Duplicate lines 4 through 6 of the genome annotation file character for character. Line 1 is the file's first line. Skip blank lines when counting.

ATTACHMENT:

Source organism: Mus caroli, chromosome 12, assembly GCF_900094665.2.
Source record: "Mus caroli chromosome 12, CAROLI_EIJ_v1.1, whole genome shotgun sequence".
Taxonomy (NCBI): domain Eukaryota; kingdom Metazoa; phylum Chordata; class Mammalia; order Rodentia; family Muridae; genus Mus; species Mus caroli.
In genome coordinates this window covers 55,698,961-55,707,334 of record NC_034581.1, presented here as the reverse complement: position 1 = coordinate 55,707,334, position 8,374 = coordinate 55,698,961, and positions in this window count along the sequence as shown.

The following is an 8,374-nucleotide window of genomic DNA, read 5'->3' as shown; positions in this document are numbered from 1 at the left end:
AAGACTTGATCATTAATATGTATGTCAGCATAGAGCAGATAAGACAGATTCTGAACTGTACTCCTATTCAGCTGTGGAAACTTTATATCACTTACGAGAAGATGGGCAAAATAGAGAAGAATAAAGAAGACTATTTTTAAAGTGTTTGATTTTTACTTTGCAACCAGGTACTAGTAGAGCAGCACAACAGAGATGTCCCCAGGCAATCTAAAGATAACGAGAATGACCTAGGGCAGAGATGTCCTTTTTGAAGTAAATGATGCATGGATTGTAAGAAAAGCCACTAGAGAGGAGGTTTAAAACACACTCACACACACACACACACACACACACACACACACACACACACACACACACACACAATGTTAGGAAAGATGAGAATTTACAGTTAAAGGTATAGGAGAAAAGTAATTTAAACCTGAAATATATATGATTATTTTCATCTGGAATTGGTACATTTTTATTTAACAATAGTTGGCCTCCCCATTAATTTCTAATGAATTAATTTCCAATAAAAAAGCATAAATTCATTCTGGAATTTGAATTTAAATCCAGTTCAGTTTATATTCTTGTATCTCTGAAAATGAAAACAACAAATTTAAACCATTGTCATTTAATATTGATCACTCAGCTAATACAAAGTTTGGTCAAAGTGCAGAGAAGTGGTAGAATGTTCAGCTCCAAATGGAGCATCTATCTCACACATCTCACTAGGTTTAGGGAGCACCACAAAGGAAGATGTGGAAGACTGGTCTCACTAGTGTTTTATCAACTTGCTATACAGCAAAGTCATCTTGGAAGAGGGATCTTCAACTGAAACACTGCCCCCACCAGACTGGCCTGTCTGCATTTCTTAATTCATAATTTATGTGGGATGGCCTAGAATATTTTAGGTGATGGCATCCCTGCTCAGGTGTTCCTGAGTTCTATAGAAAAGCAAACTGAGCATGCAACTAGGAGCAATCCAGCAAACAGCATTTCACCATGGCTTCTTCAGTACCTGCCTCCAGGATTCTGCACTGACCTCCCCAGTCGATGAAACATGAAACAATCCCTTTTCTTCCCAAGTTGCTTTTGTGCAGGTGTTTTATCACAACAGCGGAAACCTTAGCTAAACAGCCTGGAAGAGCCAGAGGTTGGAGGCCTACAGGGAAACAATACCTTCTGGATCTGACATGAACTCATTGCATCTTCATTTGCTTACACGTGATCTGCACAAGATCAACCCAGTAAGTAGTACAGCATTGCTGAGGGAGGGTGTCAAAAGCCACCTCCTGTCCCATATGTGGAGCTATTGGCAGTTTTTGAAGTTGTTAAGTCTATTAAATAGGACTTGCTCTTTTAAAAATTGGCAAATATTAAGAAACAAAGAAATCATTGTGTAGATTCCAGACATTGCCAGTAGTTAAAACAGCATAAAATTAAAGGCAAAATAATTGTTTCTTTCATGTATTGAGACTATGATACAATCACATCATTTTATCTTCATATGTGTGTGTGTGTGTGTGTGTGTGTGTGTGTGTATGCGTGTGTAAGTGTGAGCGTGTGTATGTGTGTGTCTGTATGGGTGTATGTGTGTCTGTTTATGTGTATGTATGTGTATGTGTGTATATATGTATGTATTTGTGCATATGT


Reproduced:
In genome coordinates this window covers 55,698,961-55,707,334 of record NC_034581.1, presented here as the reverse complement: position 1 = coordinate 55,707,334, position 8,374 = coordinate 55,698,961, and positions in this window count along the sequence as shown.

The following is an 8,374-nucleotide window of genomic DNA, read 5'->3' as shown; positions in this document are numbered from 1 at the left end:
AAGACTTGATCATTAATATGTATGTCAGCATAGAGCAGATAAGACAGATTCTGAACTGTACTCCTATTCAGCTGTGGAAACTTTATATCACTTACGAGAAGATGGGCAAAATAGAGAAGAATAAAGAAGACTATTTTTAAAGTGTTTGATTTTTACTTTGCAACCAGGTACTAGTAGAGCAGCACAACAGAGATGTCCCCAGGCAATCTAAAGATAACGAGAATGACCTAGGGCAGAGATGTCCTTTTTGAAGTAAATGATGCATGGATTGTAAGAAAAGCCACTAGAGAGGAGGTTTAAAACACACTCACACACACACACACACACACACACACACACACACACACACACACACACACACAATGTTAGGAAAGATGAGAATTTACAGTTAAAGGTATAGGAGAAAAGTAATTTAAACCTGAAATATATATGATTATTTTCATCTGGAATTGGTACATTTTTATTTAACAATAGTTGGCCTCCCCATTAATTTCTAATGAATTAATTTCCAATAAAAAAGCATAAATTCATTCTGGAATTTGAATTTAAATCCAGTTCAGTTTATATTCTTGTATCTCTGAAAATGAAAACAACAAATTTAAACCATTGTCATTTAATATTGATCACTCAGCTAATACAAAGTTTGGTCAAAGTGCAGAGAAGTGGTAGAATGTTCAGCTCCAAATGGAGCATCTATCTCACACATCTCACTAGGTTTAGGGAGCACCACAAAGGAAGATGTGGAAGACTGGTCTCACTAGTGTTTTATCAACTTGCTATACAGCAAAGTCATCTTGGAAGAGGGATCTTCAACTGAAACACTGCCCCCACCAGACTGGCCTGTCTGCATTTCTTAATTCATAATTTATGTGGGATGGCCTAGAATATTTTAGGTGATGGCATCCCTGCTCAGGTGTTCCTGAGTTCTATAGAAAAGCAAACTGAGCATGCAACTAGGAGCAATCCAGCAAACAGCATTTCACCATGGCTTCTTCAGTACCTGCCTCCAGGATTCTGCACTGACCTCCCCAGTCGATGAAACATGAAACAATCCCTTTTCTTCCCAAGTTGCTTTTGTGCAGGTGTTTTATCACAACAGCGGAAACCTTAGCTAAACAGCCTGGAAGAGCCAGAGGTTGGAGGCCTACAGGGAAACAATACCTTCTGGATCTGACATGAACTCATTGCATCTTCATTTGCTTACACGTGATCTGCACAAGATCAACCCAGTAAGTAGTACAGCATTGCTGAGGGAGGGTGTCAAAAGCCACCTCCTGTCCCATATGTGGAGCTATTGGCAGTTTTTGAAGTTGTTAAGTCTATTAAATAGGACTTGCTCTTTTAAAAATTGGCAAATATTAAGAAACAAAGAAATCATTGTGTAGATTCCAGACATTGCCAGTAGTTAAAACAGCATAAAATTAAAGGCAAAATAATTGTTTCTTTCATGTATTGAGACTATGATACAATCACATCATTTTATCTTCATATGTGTGTGTGTGTGTGTGTGTGTGTGTGTGTGTATGCGTGTGTAAGTGTGAGCGTGTGTATGTGTGTGTCTGTATGGGTGTATGTGTGTCTGTTTATGTGTATGTATGTGTATGTGTGTATATATGTATGTATTTGTGCATATGT